plotter - A novelist who outlines the story before beginning to write.
Hi, my name's Kyle and I'm a recovering pantser.
For as long as I've desired a career as a writer (say about age 11 when I discovered Stephen King) I have always sat down and wrote. No planning involved. Just scribbled until I fashioned a shell of a story that I then rewrote until all of the pieces came together into a cohesive form. (Yes, the process was exactly as exhausting as it sounds.)
Last year, I decided change. After a study of how to plot (Save the Cat and How to Write a Damn Good Mystery being the two best books I found) I devised my own system.
Step 1: Build the world
Step 2: Develop your characters (the world influences who lives the world)
- Determine character motivations
- Determine character arcs
Step 3: Plot using the 15-beat method (see Save the Cat)
Step 4: Once you have everything worked out, write the actual story
I discovered two things about myself:
1. I love world building and delving into the characters' psyche.
2. Once I had finished steps 1-4, I was TOO BORED WITH THE STORY to actually write the darned thing.
I've tried letting the outline ferment for a month or so before returning to it. That helped to freshen it a bit, but not enough to rekindle my interest in the story. When it's all said and done, I like outlining and pantsing for the same reason: the thrill of discovery as my brain reveals plot twists in the same manner they are exposed when I read a book - one page at a time. Once an outline is complete, I dislike it for the same reason I never read the same book twice: I already know what's going to happen, so I am no longer emotionally involved.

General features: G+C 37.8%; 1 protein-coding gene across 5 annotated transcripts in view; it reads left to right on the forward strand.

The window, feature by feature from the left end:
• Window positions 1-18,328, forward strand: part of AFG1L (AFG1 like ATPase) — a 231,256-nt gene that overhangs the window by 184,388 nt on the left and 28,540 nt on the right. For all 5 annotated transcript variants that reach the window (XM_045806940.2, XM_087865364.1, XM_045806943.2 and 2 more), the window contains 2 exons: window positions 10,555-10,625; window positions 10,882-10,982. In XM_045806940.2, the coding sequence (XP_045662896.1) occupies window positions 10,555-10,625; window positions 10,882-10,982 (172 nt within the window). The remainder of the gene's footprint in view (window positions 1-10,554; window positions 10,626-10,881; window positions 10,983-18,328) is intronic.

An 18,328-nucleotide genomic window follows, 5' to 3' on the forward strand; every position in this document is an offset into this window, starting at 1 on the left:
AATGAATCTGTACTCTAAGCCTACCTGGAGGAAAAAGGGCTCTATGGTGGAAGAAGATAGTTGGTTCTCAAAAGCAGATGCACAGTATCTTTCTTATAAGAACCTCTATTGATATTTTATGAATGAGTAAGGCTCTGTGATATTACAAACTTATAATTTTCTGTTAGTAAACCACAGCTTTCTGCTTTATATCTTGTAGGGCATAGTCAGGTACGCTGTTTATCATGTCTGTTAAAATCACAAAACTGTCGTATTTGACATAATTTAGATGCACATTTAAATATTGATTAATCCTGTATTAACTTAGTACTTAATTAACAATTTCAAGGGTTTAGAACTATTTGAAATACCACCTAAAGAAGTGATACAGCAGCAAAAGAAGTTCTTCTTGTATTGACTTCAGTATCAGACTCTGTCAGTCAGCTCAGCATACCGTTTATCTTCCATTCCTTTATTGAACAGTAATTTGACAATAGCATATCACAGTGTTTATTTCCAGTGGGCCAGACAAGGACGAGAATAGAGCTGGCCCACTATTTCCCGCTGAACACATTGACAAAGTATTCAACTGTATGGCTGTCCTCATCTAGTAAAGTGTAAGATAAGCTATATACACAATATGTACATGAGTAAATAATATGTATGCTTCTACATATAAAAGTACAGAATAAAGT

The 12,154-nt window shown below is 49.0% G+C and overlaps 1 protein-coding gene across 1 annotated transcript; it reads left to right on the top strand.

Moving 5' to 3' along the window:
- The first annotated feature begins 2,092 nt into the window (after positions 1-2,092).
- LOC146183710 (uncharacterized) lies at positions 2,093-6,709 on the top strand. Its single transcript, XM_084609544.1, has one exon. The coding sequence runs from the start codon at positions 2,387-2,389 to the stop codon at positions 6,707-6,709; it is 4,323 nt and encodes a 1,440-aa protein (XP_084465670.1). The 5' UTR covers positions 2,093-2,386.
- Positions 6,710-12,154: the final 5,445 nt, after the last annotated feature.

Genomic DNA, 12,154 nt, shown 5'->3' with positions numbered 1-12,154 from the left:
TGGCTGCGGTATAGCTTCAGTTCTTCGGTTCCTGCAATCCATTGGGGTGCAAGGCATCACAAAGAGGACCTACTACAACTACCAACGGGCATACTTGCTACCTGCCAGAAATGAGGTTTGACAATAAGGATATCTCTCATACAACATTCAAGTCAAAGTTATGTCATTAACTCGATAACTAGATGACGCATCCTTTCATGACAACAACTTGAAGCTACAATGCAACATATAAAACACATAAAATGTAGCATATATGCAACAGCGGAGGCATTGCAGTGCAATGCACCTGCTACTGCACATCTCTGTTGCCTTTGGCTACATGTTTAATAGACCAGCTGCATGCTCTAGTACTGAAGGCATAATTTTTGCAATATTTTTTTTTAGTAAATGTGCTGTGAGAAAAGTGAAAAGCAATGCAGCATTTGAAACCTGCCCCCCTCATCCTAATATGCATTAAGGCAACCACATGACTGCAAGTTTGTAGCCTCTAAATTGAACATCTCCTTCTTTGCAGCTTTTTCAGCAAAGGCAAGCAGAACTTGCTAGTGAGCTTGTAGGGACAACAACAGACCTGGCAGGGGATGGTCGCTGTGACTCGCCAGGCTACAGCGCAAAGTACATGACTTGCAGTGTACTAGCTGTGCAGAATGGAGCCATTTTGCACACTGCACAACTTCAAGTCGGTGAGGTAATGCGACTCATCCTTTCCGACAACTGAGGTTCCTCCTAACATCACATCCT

I see the logic of being a plotter. It does save time and effort, but a third revelation about myself I noticed is the few short stories I've plotted first, and then wrote were … well, er … kind of lifeless. They lacked a spark of originality.
Does this mean I'll return to my pantsing ways?
For now, I plan to vaguely sketch my ideas, but do the world building and discover the characters as I go along. Will that mean rewriting? Yes, but rewriting has never bothered me. I suppose that's because I discover something new each time I rewrite - hence, the story is still 'fresh'.
Are you a plotter or a pantser? The first person who leaves a detailed comment below before 11:59 p.m. on January 31, 2013 wins a free copy of Writing the Breakout Novel by Donald Maass. (Contest limited to residents of the United States of America due to mailing costs - sorry.)